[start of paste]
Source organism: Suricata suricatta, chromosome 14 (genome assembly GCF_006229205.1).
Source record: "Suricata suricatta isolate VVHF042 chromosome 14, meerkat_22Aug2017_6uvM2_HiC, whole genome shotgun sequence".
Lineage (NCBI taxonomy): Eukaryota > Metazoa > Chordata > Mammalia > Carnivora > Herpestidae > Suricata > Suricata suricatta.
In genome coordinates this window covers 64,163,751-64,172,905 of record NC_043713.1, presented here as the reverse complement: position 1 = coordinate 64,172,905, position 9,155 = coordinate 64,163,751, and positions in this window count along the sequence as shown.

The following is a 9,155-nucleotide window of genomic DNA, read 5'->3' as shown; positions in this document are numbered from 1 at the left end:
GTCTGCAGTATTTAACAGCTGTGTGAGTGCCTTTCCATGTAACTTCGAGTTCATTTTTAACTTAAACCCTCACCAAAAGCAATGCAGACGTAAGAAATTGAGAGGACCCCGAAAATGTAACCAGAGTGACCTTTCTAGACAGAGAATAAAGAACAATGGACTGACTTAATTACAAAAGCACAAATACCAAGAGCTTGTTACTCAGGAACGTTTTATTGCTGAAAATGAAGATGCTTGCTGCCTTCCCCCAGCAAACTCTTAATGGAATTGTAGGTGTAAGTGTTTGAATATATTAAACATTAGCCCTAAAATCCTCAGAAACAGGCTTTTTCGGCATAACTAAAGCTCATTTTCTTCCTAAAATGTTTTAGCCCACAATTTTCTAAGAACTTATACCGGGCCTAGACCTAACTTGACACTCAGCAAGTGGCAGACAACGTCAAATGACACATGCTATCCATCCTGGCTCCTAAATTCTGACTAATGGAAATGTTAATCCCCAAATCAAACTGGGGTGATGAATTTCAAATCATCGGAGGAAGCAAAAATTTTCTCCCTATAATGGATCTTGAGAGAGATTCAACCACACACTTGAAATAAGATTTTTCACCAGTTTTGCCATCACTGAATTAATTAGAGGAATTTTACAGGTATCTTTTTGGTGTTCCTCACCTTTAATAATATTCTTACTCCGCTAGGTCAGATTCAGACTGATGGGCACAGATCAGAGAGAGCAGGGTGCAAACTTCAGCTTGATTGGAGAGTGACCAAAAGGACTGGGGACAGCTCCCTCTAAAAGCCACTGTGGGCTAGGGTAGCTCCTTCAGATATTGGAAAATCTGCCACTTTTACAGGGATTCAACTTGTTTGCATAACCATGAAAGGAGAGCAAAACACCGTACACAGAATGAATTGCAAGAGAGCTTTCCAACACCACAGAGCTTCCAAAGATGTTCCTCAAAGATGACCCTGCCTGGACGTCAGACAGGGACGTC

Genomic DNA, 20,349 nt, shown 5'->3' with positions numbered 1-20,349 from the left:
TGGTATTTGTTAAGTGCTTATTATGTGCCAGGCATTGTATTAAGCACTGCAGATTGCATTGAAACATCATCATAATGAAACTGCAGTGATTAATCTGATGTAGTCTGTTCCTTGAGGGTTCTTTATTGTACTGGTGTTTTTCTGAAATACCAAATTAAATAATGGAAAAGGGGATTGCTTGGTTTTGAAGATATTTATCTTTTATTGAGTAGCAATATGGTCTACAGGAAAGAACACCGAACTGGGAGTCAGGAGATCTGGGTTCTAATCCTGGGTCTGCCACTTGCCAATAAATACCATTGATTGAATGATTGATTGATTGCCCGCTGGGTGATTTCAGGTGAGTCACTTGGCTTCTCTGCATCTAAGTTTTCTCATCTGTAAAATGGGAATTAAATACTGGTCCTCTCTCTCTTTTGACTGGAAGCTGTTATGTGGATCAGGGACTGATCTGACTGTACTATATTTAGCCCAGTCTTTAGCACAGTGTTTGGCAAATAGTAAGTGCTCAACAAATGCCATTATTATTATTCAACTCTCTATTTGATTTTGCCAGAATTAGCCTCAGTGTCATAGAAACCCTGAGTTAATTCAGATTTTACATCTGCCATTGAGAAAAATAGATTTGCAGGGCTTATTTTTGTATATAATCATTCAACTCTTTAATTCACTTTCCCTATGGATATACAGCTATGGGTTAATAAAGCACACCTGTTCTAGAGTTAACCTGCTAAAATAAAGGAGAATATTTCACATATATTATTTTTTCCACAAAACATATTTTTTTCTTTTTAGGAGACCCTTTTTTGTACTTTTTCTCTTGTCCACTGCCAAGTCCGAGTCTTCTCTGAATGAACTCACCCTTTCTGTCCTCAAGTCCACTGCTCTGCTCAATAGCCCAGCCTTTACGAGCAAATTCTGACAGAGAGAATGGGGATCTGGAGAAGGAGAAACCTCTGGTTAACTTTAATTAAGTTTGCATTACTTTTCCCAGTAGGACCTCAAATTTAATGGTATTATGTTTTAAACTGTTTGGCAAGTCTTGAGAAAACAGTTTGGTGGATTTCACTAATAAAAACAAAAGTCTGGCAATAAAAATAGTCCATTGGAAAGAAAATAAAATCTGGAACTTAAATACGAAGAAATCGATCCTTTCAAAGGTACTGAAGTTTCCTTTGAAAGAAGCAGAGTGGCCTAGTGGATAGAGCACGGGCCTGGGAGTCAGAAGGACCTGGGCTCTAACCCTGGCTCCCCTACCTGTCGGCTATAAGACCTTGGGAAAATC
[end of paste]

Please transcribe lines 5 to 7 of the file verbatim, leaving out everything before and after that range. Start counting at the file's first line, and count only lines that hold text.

The following is a 9,155-nucleotide window of genomic DNA, read 5'->3' as shown; positions in this document are numbered from 1 at the left end:
GTCTGCAGTATTTAACAGCTGTGTGAGTGCCTTTCCATGTAACTTCGAGTTCATTTTTAACTTAAACCCTCACCAAAAGCAATGCAGACGTAAGAAATTGAGAGGACCCCGAAAATGTAACCAGAGTGACCTTTCTAGACAGAGAATAAAGAACAATGGACTGACTTAATTACAAAAGCACAAATACCAAGAGCTTGTTACTCAGGAACGTTTTATTGCTGAAAATGAAGATGCTTGCTGCCTTCCCCCAGCAAACTCTTAATGGAATTGTAGGTGTAAGTGTTTGAATATATTAAACATTAGCCCTAAAATCCTCAGAAACAGGCTTTTTCGGCATAACTAAAGCTCATTTTCTTCCTAAAATGTTTTAGCCCACAATTTTCTAAGAACTTATACCGGGCCTAGACCTAACTTGACACTCAGCAAGTGGCAGACAACGTCAAATGACACATGCTATCCATCCTGGCTCCTAAATTCTGACTAATGGAAATGTTAATCCCCAAATCAAACTGGGGTGATGAATTTCAAATCATCGGAGGAAGCAAAAATTTTCTCCCTATAATGGATCTTGAGAGAGATTCAACCACACACTTGAAATAAGATTTTTCACCAGTTTTGCCATCACTGAATTAATTAGAGGAATTTTACAGGTATCTTTTTGGTGTTCCTCACCTTTAATAATATTCTTACTCCGCTAGGTCAGATTCAGACTGATGGGCACAGATCAGAGAGAGCAGGGTGCAAACTTCAGCTTGATTGGAGAGTGACCAAAAGGACTGGGGACAGCTCCCTCTAAAAGCCACTGTGGGCTAGGGTAGCTCCTTCAGATATTGGAAAATCTGCCACTTTTACAGGGATTCAACTTGTTTGCATAACCATGAAAGGAGAGCAAAACACCGTACACAGAATGAATTGCAAGAGAGCTTTCCAACACCACAGAGCTTCCAAAGATGTTCCTCAAAGATGACCCTGCCTGGACGTCAGACAGGGACGTC

Genomic DNA, 20,349 nt, shown 5'->3' with positions numbered 1-20,349 from the left: